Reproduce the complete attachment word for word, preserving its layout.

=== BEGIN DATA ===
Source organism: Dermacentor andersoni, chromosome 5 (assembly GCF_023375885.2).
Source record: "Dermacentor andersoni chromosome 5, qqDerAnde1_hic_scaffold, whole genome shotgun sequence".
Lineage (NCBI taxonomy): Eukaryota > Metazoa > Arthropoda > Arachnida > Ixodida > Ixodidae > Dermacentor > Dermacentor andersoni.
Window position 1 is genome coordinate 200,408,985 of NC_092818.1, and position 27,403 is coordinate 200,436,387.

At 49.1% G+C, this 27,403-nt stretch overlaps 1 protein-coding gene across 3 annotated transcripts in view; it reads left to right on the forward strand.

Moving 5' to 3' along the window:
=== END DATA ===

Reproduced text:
Source organism: Dermacentor andersoni, chromosome 5 (assembly GCF_023375885.2).
Source record: "Dermacentor andersoni chromosome 5, qqDerAnde1_hic_scaffold, whole genome shotgun sequence".
Lineage (NCBI taxonomy): Eukaryota > Metazoa > Arthropoda > Arachnida > Ixodida > Ixodidae > Dermacentor > Dermacentor andersoni.
Window position 1 is genome coordinate 200,408,985 of NC_092818.1, and position 27,403 is coordinate 200,436,387.

At 49.1% G+C, this 27,403-nt stretch overlaps 1 protein-coding gene across 3 annotated transcripts in view; it reads left to right on the forward strand.

Moving 5' to 3' along the window: